In new research published on Monday, an international team of researchers report that they have been able to reverse the symptoms of Duchenne muscular dystrophy in dogs using a single injection of a novel gene therapy.
The symptoms of the disease did not return in the dogs for the two year duration of the study.
Duchenne muscular dystrophy is a severe from of muscle wasting disease that affects one in 5000 males at birth and the average expectancy of patients is 26 years. The disease is genetic and caused by mutations that disrupt the production of dystrophin, which is required for muscles to function properly.
The team comprised of researchers from Genethon, the AFM-Telethon laboratory, Inserm (UMR) and the Royal Holloway University of London said in a statement that these results are “paving the way for human clinical trials.”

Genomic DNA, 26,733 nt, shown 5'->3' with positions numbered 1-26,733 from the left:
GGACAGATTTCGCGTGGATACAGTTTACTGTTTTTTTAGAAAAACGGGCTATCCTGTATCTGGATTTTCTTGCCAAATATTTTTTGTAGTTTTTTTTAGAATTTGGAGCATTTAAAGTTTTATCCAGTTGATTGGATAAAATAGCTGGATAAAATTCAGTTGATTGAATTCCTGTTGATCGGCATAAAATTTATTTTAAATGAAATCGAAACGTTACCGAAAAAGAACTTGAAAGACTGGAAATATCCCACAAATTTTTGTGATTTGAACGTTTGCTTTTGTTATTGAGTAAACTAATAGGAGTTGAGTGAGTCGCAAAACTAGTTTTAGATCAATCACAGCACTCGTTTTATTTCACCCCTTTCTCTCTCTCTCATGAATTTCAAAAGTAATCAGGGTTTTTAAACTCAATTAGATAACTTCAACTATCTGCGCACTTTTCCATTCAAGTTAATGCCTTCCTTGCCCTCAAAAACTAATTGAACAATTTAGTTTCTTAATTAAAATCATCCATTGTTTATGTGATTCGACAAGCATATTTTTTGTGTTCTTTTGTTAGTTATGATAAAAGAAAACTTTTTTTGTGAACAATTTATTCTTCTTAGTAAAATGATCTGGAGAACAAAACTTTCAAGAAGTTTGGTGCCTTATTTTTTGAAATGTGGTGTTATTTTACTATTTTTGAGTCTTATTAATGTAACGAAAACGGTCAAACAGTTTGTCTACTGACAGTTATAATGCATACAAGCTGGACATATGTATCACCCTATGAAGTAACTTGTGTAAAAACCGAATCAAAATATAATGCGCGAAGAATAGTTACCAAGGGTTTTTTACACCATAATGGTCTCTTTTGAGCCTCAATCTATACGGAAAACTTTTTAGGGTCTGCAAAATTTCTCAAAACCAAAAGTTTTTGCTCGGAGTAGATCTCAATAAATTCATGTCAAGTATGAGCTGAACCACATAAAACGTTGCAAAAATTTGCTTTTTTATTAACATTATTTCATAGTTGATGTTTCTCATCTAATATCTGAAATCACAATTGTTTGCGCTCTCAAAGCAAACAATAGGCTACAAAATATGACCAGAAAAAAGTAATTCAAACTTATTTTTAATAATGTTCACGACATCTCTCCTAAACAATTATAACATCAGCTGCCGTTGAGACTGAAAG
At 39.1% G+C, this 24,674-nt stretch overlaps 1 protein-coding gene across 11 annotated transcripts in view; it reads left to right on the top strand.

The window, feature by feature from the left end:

The researchers created a novel gene transfer therapy that restores the dystrophin expression. They injected the dogs with with the gene microdystrophin, a compressed version of the dystrophin gene. Researchers had previously been unable to successfully use the dystrophin gene in gene therapy due to its relatively large size of 2.3 million base pairs.
After a single injection the dogs in the study demonstrated “significant restoration of muscle function with a stabilisation of clinical symptoms for more than two years after injection,” said the team.
This is “really a very exciting study indeed”, said Geneticist Darren Griffin of the University of Kent.
“The disease has long been a target for gene therapy and it is only to be hoped that sufficient funds can be awarded for this research to reach its natural conclusion and go into full clinical trials,” he said, quoted by the AFP.
Muscle weakness caused by Duchenne muscular dystrophy usually appears around the age of four in boys and advances rapidly leaving most unable to walk by the age of 12.
Few patients of Duchenne muscular dystrophy survive into their 40s.